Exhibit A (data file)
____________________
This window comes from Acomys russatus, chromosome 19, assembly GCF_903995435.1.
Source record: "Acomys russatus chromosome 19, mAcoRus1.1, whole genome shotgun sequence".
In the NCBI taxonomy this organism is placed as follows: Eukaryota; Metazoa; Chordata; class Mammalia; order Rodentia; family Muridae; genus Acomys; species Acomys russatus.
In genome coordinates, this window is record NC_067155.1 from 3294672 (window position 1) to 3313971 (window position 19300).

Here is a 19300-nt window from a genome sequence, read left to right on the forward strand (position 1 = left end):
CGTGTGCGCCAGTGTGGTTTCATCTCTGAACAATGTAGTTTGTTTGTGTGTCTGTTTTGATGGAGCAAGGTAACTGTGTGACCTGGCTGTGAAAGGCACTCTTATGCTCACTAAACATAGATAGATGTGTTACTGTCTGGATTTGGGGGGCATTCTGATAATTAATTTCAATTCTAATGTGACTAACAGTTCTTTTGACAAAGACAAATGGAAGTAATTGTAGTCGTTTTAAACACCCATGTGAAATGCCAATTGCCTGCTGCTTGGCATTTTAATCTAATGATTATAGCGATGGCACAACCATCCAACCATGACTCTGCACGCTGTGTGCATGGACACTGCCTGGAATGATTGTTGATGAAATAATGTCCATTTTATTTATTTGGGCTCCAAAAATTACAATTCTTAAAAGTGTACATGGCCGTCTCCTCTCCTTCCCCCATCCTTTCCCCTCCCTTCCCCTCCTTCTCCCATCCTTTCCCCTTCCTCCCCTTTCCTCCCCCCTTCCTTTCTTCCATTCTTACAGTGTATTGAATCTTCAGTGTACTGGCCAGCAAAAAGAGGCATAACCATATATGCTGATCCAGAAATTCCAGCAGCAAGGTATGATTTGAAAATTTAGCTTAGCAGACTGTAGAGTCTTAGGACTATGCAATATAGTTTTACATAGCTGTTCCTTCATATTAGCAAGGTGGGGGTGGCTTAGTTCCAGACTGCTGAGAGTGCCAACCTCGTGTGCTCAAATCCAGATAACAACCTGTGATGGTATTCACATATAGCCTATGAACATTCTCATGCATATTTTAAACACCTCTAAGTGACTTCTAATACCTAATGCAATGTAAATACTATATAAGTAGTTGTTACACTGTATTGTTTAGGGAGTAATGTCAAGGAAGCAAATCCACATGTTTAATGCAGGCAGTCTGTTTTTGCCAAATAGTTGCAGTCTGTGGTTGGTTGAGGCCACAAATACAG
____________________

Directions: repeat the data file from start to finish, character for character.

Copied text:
This window comes from Acomys russatus, chromosome 19, assembly GCF_903995435.1.
Source record: "Acomys russatus chromosome 19, mAcoRus1.1, whole genome shotgun sequence".
In the NCBI taxonomy this organism is placed as follows: Eukaryota; Metazoa; Chordata; class Mammalia; order Rodentia; family Muridae; genus Acomys; species Acomys russatus.
In genome coordinates, this window is record NC_067155.1 from 3294672 (window position 1) to 3313971 (window position 19300).

Here is a 19300-nt window from a genome sequence, read left to right on the forward strand (position 1 = left end):
CGTGTGCGCCAGTGTGGTTTCATCTCTGAACAATGTAGTTTGTTTGTGTGTCTGTTTTGATGGAGCAAGGTAACTGTGTGACCTGGCTGTGAAAGGCACTCTTATGCTCACTAAACATAGATAGATGTGTTACTGTCTGGATTTGGGGGGCATTCTGATAATTAATTTCAATTCTAATGTGACTAACAGTTCTTTTGACAAAGACAAATGGAAGTAATTGTAGTCGTTTTAAACACCCATGTGAAATGCCAATTGCCTGCTGCTTGGCATTTTAATCTAATGATTATAGCGATGGCACAACCATCCAACCATGACTCTGCACGCTGTGTGCATGGACACTGCCTGGAATGATTGTTGATGAAATAATGTCCATTTTATTTATTTGGGCTCCAAAAATTACAATTCTTAAAAGTGTACATGGCCGTCTCCTCTCCTTCCCCCATCCTTTCCCCTCCCTTCCCCTCCTTCTCCCATCCTTTCCCCTTCCTCCCCTTTCCTCCCCCCTTCCTTTCTTCCATTCTTACAGTGTATTGAATCTTCAGTGTACTGGCCAGCAAAAAGAGGCATAACCATATATGCTGATCCAGAAATTCCAGCAGCAAGGTATGATTTGAAAATTTAGCTTAGCAGACTGTAGAGTCTTAGGACTATGCAATATAGTTTTACATAGCTGTTCCTTCATATTAGCAAGGTGGGGGTGGCTTAGTTCCAGACTGCTGAGAGTGCCAACCTCGTGTGCTCAAATCCAGATAACAACCTGTGATGGTATTCACATATAGCCTATGAACATTCTCATGCATATTTTAAACACCTCTAAGTGACTTCTAATACCTAATGCAATGTAAATACTATATAAGTAGTTGTTACACTGTATTGTTTAGGGAGTAATGTCAAGGAAGCAAATCCACATGTTTAATGCAGGCAGTCTGTTTTTGCCAAATAGTTGCAGTCTGTGGTTGGTTGAGGCCACAAATACAG